The sector is nascent. There are very few existing interventions anywhere in Africa that specifically address online safety and seem to be none that have scaled. Only 32% of the applications ASOF received were for existing interventions. Beyond the limited number, these existing interventions were small in scope and geography. Moreover, they were often unsophisticated and without a clear understanding of the impact being made.
The sector’s nascency is in large part due to the lack of resources available. The vast majority of existing online safety solutions in Africa are being delivered by civil society and the public sector. But neither the public sector nor the philanthropic community has made online safety a priority. As such, funding has been a major mitigating factor to developing and scaling solutions.
The scale of the problem is poorly understood. In many parts of the continent, it is unclear exactly what the risks are of being online. Africans are one of the least understood populations regarding online safety globally. Most global research focuses on the Global North. At most, studies include one or two countries in Africa.
Africa-based research, meanwhile, tends to be limited by region and scope, with a few exceptions, such as the Africa Cybersecurity Report. This lack of academic and industry research prevents the accumulation of knowledge and identification of trends. It also makes the scale of the online safety problem extremely difficult to quantify.
That said, there is extensive anecdotal evidence that a problem exists, with reports of phishing scams, sex crimes, misinformation, fraud and extremist recruiting.
There are few established ‘best practices’. Very few recognized best practices in online safety have emerged in Africa, owing to the sector’s immaturity and the limited number of interventions, which are functioning with minimal resources. Most are being developed on a de novo basis, without the benefit of current best practices. Those solutions that have been developed have not yet scaled or been replicated in different geographies.
There are solutions to online safety problems in different cultural contexts that could be relevant to and adapted for the African context, however.
Most innovation focuses on education. The vast majority of Africa’s existing and planned online safety solutions are designed to teach those who are most vulnerable about online threats and how to avoid them. For the most part, these assume that once people are informed the potential risks, they will be able to protect themselves. But education only is grossly insufficient to address the diversity of problems and risks. Innovations like Lonamac in Kenya are not only educating young people but also introducing income generating opportunities for low-income youth as a mechanism to counteract terrorist recruitment is what is needed.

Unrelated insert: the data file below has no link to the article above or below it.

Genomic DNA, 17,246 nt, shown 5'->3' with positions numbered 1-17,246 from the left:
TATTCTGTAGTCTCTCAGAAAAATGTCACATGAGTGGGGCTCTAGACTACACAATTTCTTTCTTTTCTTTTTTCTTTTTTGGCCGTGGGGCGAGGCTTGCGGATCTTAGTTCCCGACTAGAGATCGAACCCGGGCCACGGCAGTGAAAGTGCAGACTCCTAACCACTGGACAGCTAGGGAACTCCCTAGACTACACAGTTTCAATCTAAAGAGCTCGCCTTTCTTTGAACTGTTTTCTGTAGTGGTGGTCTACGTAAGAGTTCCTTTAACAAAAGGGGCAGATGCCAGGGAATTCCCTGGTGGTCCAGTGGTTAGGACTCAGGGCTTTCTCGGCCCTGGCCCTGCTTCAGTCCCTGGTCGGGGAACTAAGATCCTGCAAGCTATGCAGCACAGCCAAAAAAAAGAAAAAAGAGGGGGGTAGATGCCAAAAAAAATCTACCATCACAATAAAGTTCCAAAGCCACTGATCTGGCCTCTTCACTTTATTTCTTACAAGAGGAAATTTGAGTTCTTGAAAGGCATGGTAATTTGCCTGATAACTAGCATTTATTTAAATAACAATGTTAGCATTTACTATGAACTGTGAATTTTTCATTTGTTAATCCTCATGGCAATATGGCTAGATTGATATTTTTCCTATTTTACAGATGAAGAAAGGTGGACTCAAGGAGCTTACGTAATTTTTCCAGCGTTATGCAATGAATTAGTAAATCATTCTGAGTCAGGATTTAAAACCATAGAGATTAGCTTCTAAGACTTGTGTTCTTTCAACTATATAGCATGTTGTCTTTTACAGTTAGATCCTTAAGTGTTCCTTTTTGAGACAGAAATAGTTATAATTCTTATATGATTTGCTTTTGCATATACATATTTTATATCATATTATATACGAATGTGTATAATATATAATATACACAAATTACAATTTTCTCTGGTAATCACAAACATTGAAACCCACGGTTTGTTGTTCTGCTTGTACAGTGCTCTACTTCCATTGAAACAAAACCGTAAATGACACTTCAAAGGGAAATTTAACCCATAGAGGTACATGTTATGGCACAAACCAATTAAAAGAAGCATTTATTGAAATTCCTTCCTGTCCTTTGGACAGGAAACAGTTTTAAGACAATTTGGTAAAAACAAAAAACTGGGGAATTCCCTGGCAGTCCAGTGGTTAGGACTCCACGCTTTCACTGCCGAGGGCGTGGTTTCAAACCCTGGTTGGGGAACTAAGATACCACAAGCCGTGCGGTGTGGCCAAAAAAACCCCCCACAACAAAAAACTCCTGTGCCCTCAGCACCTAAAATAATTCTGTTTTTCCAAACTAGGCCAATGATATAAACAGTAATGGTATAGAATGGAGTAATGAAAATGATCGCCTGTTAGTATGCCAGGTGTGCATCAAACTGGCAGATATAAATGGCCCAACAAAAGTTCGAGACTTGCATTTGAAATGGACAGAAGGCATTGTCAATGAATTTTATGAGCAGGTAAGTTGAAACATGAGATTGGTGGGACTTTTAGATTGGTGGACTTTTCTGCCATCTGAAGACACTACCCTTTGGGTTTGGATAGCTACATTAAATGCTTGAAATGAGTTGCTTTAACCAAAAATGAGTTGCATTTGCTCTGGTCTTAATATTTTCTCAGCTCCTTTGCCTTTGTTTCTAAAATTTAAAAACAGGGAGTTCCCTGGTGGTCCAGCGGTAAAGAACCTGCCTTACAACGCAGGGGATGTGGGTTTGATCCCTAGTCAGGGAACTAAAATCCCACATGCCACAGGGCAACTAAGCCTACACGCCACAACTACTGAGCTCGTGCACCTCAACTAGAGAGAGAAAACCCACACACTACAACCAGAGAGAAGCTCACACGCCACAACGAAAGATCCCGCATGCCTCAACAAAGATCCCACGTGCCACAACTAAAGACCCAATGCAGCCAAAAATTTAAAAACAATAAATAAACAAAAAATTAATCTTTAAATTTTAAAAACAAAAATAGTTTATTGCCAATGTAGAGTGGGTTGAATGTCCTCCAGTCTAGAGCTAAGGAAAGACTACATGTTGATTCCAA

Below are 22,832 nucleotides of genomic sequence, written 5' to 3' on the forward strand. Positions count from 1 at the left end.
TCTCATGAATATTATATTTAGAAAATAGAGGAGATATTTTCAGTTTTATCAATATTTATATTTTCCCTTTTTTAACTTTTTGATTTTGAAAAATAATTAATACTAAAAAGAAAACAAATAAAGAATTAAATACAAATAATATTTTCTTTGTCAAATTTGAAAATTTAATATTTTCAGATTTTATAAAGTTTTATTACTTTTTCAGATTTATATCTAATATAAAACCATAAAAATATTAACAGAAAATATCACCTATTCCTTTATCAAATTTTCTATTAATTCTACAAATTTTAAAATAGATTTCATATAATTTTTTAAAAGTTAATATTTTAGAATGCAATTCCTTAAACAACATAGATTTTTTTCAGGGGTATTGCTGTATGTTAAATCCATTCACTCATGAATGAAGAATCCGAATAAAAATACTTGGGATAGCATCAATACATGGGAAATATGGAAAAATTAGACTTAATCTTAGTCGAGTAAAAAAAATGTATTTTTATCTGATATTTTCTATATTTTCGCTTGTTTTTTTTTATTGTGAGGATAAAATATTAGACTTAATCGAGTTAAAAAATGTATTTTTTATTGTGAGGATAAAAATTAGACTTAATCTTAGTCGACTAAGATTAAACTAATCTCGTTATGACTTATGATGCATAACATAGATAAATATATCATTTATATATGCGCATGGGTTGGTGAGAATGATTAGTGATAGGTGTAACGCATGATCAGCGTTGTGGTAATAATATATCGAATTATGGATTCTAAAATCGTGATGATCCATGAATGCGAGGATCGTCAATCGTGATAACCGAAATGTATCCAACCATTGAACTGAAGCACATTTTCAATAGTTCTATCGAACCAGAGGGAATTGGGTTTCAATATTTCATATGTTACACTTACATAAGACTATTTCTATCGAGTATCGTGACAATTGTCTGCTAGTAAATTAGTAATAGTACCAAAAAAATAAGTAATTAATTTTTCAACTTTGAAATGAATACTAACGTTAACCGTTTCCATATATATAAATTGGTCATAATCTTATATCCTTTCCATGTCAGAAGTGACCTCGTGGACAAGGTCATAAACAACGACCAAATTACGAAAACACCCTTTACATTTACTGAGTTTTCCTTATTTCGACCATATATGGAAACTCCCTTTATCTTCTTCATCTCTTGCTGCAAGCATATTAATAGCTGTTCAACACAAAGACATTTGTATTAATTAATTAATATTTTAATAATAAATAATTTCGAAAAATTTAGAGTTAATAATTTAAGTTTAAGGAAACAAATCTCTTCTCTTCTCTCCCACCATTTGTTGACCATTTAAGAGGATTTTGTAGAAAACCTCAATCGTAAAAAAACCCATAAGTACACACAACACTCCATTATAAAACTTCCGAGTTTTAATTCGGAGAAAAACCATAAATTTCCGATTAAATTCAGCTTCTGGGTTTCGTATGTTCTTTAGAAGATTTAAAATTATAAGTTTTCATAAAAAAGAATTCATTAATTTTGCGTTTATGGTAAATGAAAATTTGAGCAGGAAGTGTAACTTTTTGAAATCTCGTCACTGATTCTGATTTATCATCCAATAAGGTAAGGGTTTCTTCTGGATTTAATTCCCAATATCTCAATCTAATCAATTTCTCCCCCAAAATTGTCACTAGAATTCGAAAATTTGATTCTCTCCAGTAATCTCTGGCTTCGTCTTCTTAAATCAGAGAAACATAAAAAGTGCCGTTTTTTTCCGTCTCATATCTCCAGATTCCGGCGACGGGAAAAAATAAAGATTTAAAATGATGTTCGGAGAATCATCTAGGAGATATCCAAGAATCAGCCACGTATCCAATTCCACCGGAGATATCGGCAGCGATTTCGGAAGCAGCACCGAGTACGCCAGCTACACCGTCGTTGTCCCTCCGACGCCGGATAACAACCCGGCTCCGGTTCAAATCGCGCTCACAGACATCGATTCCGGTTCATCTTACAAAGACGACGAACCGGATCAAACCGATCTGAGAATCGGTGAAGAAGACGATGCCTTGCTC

Legal frameworks and enforcement are weak. Just 15% of African countries in Africa have clear legal frameworks in place criminalizing online behaviors that facilitate offline crimes. Those that do often do not have the requisite infrastructure in place to enforce the law.
Mapping, building, scaling
The first phase of AOSF hopes to address some of these challenges by mapping the market’s existing solutions and new ideas, and funding the most promising existing and new initiatives. Our next step is to launch a follow-on fund to help the current portfolio to scale, back new social innovators, conduct research into less-explored domains, and assemble and promote best practices.
Online access will continue to manifest unique opportunities to education, healthcare, economic inclusion and human connection. It also will continue to create dangers and facilitate criminality for the most vulnerable. As connectivity in Africa expands, the tech ecosystem desperately needs dreamers, visionaries and entrepreneurs that are prepared to experiment and challenge tradition in the name of online safety.